Format

Send to

Choose Destination
See comment in PubMed Commons below
PLoS One. 2013 Sep 30;8(9):e75616. doi: 10.1371/journal.pone.0075616. eCollection 2013.

Field evaluation of a prototype paper-based point-of-care fingerstick transaminase test.

Author information

1
Division of Infectious Diseases, Beth Israel Deaconess Medical Center, Boston, Massachusetts, United States of America ; Department of Laboratory Medicine, Boston Children's Hospital, Boston, Massachusetts, United States of America.

Abstract

Monitoring for drug-induced liver injury (DILI) via serial transaminase measurements in patients on potentially hepatotoxic medications (e.g., for HIV and tuberculosis) is routine in resource-rich nations, but often unavailable in resource-limited settings. Towards enabling universal access to affordable point-of-care (POC) screening for DILI, we have performed the first field evaluation of a paper-based, microfluidic fingerstick test for rapid, semi-quantitative, visual measurement of blood alanine aminotransferase (ALT). Our objectives were to assess operational feasibility, inter-operator variability, lot variability, device failure rate, and accuracy, to inform device modification for further field testing. The paper-based ALT test was performed at POC on fingerstick samples from 600 outpatients receiving HIV treatment in Vietnam. Results, read independently by two clinic nurses, were compared with gold-standard automated (Roche Cobas) results from venipuncture samples obtained in parallel. Two device lots were used sequentially. We demonstrated high inter-operator agreement, with 96.3% (95% C.I., 94.3-97.7%) agreement in placing visual results into clinically-defined "bins" (<3x, 3-5x, and >5x upper limit of normal), >90% agreement in validity determination, and intraclass correlation coefficient of 0.89 (95% C.I., 0.87-0.91). Lot variability was observed in % invalids due to hemolysis (21.1% for Lot 1, 1.6% for Lot 2) and correlated with lots of incorporated plasma separation membranes. Invalid rates <1% were observed for all other device controls. Overall bin placement accuracy for the two readers was 84% (84.3%/83.6%). Our findings of extremely high inter-operator agreement for visual reading-obtained in a target clinical environment, as performed by local practitioners-indicate that the device operation and reading process is feasible and reproducible. Bin placement accuracy and lot-to-lot variability data identified specific targets for device optimization and material quality control. This is the first field study performed with a patterned paper-based microfluidic device and opens the door to development of similar assays for other important analytes.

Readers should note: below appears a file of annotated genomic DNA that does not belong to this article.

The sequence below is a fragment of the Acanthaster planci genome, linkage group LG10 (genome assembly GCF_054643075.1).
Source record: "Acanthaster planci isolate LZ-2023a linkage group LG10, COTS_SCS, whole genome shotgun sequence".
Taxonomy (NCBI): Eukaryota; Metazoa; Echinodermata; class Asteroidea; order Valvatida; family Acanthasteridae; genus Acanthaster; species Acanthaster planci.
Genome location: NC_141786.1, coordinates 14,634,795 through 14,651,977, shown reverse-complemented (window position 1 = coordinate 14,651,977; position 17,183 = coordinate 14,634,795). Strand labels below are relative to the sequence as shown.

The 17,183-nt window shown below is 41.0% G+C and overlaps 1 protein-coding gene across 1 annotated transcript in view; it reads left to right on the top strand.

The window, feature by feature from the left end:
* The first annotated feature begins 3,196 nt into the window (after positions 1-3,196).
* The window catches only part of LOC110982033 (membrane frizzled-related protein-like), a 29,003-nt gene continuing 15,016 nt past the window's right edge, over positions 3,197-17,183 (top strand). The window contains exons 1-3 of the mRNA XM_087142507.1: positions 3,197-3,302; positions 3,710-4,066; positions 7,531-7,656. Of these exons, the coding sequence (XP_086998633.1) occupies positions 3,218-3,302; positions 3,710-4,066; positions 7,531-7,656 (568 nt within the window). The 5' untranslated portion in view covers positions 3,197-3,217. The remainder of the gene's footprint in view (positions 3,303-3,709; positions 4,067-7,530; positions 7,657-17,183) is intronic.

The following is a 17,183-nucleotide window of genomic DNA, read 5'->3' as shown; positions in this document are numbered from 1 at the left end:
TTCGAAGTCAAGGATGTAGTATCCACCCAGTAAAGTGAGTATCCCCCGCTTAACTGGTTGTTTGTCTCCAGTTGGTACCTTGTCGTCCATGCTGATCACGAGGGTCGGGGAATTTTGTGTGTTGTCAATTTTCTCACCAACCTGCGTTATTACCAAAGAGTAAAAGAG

PMID:
24098705
PMCID:
PMC3787037
DOI:
10.1371/journal.pone.0075616
[Indexed for MEDLINE]
Free PMC Article
PubMed Commons home

PubMed Commons

0 comments
How to join PubMed Commons

    Supplemental Content

    Full text links

    Icon for Public Library of Science Icon for PubMed Central
    Loading ...
    Support Center